We ordered two of the many salads on offer: the Roasted Beet Salad ($14), with candy cane beets, oranges, baby spinach, goat cheese and a pistachio crumble, and the Gentile Ceasar ($13). You can easily order either of these generously proportioned salads to share for two or three people. Both were standouts in their own way. The roasted beet salad had a winning combination of earthy spinach and sweet orange, and the cheese and nuts made it all the tastier. The Ceasar was a refreshing change from the typical restaurant offering, and if you are going to choose one salad, take this one. Crunchy romaine hearts were covered with the authentic Ceasar dressing, and unforgettably wonderful.

Cafe Gentile Homemade gnocci and sauce

Our Primi dishes were the Homemade Gnocchi ($19) with fresh tomato, melted mozzarella and basil, and the Homemade Cavatelli ($22), with broccoli rabe, sausage and parmesan. My daughter and I lost our hearts to the gnocchi. Elena described it best when she said: “This dish is like the ideal mother: comforting and giving, feeding your stomach and your soul, while hugging you”. I could not agree more, and I think that world peace could be achieved if everyone was allowed regular servings of this gnocchi. It just makes you feel whole again. Now you see what I mean about the difficulty of giving the food at this restaurant its full due. I hope I am getting across to you the urgency with which you just have to go there and eat.

Cafe Gentile Homemade Cavatelli

The cavatelli was yet another deceptively simple dish, in the sense that although there were only a few ingredients, their perfect balance and combination allowed the dish to shine. I wish we could have tried more of the Primi dishes, but there is (sadly) a limit to how much my daughter and I can eat, and the portions at Café Gentile will not let you go home hungry. We thought it best to try one of the Secondi, and opted for the Chicken Parmigiana ($24). A hefty portion of chicken, topped with smoked Caciovallo served with a side of Sexy Fries. I have to admit that I finally understood the attraction to this dish, since the many versions I had tasted in the past came out too soggy and too blah. This chicken had a crispy coating and a tender centre and the smoked cheese was a better choice than a less flavourful mozzarella. The ingredients were well-balanced and the end result was worthy of the many “oohs” and “ahhs” at our table of two. Throughout our meal at Cafe Gentile, my daughter and I felt like we were finally getting to know how beautiful Italian food can be. The Sexy Fries are worth mentioning, served with grated parmesan, rosemary, basil and green shallot oil, and I dare you to resist them. Although the Dolci all seemed irresistibly delicious, we had to make a single choice, after having tried so many savoury dishes. Guiseppe suggested the housemade gelato, served with an equally housemade biscotti ($7). The gelato was not too sweet and flavourful, and we managed to find the appetite for a spoon fight. The biscotti was crunchy on the outside and chewy on the inside and yet another perfect housemade item.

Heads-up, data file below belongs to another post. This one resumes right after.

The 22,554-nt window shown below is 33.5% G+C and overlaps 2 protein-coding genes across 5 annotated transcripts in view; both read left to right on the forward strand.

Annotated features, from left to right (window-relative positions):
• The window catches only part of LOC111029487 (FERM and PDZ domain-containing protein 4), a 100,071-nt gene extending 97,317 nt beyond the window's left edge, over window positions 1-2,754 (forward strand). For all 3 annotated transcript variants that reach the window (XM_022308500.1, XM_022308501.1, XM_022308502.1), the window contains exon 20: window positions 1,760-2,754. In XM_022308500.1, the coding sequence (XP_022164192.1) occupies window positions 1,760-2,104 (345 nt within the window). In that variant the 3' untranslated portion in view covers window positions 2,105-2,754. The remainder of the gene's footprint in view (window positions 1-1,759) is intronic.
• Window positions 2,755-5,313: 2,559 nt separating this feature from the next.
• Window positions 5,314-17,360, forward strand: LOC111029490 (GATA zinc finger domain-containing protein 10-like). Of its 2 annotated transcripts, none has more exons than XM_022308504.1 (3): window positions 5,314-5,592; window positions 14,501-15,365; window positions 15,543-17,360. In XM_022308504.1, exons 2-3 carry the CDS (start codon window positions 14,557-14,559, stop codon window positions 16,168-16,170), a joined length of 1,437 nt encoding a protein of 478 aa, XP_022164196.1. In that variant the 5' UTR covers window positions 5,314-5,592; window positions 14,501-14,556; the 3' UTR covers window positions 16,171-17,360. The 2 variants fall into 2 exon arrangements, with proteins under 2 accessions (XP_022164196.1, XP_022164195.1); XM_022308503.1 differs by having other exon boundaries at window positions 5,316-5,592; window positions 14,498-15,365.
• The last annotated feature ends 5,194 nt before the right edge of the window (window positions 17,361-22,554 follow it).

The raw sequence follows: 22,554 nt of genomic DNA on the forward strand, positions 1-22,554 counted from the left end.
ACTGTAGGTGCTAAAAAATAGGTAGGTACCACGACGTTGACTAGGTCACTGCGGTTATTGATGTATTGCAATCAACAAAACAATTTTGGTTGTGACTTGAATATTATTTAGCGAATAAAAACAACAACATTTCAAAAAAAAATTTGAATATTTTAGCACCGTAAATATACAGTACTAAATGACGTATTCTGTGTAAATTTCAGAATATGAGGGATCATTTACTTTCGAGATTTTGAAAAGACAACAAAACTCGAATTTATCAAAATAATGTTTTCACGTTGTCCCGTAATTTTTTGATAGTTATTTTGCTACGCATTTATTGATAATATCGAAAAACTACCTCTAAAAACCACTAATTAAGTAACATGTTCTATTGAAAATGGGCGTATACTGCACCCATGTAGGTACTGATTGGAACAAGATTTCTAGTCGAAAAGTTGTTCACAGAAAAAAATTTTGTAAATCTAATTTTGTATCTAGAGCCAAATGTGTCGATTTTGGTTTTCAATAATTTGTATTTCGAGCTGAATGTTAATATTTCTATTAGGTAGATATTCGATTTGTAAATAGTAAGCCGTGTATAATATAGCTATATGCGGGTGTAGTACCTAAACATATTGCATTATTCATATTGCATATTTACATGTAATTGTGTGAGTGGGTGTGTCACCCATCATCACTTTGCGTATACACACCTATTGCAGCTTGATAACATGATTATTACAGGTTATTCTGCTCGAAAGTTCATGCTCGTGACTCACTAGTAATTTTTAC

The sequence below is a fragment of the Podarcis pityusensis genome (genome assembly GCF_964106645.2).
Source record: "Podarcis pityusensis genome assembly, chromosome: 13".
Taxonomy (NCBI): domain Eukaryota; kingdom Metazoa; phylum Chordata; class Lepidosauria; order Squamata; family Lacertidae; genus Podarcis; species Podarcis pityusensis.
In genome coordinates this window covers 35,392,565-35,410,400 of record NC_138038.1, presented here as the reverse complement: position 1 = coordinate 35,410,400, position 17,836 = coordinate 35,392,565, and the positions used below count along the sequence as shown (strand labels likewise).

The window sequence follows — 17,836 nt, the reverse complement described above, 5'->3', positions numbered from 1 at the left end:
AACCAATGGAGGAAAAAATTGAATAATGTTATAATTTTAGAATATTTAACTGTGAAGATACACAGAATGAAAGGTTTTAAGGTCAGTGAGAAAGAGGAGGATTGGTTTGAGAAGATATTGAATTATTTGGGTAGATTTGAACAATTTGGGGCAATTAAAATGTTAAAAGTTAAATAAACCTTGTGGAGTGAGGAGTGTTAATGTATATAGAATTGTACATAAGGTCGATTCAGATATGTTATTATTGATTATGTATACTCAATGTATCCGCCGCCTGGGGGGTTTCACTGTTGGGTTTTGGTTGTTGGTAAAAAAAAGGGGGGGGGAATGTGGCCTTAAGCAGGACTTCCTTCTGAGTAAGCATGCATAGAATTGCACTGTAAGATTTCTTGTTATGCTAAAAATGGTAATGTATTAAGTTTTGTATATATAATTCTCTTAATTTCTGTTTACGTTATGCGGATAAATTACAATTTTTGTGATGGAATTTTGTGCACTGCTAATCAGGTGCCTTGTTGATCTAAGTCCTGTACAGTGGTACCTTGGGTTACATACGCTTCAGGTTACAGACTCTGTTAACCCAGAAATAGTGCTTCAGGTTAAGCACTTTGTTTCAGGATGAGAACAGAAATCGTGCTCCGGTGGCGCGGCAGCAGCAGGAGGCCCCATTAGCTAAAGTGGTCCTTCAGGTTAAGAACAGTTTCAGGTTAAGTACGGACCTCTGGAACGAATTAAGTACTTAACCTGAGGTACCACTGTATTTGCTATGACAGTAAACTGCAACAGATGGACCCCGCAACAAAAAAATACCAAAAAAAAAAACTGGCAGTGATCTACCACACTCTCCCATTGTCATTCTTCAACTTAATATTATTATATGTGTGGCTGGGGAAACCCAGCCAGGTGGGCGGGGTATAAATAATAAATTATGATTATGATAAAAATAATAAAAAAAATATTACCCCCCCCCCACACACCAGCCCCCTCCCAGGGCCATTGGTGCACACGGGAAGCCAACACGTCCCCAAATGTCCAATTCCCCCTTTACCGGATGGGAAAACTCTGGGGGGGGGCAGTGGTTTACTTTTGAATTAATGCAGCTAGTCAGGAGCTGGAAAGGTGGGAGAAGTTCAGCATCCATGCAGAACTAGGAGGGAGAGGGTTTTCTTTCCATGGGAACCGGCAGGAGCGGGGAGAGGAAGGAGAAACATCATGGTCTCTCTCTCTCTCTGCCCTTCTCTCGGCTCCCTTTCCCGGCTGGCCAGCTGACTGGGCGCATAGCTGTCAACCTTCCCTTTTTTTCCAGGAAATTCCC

Cafe Gentile Eggplant Parmigiana

Lastly, I ordered a latte, since it came highly recommended by my editor. I remember the frothy concoction of beauty that a latte was in Italy, and I was delighted that it was the same one served here.

One of the online comments about Cafe Gentile is the quality of the service. This was apparent to me during our evening there. The staff is efficient, present and attentive. Cold water (sparkly or flat, your choice) will always be replaced before you run out, and it will not take you long to catch someone’s eye, should you be in need of anything.

In fact, all of the elements in place at Cafe Gentile, be it the staff, the service, the food or the decor, they all seem to be following a clear vision: to provide guests with an seemingly effortless, steady and high quality meal in all its aspects.

Cafe Gentile

4126 Rue Ste-Catherine Westmount, Quebec H3Z 1P4

(514) 925-8686

www.cafegentile.ca

Opening hours are:

Monday to Wednesday from 7am to 10pm

Thursday and Friday from 7am to 11pm

Saturday from 8am to 11pm

Closed on Sundays

(Please check online for Parc Avenue location and hours)

Anne McDougall – mtltimes.ca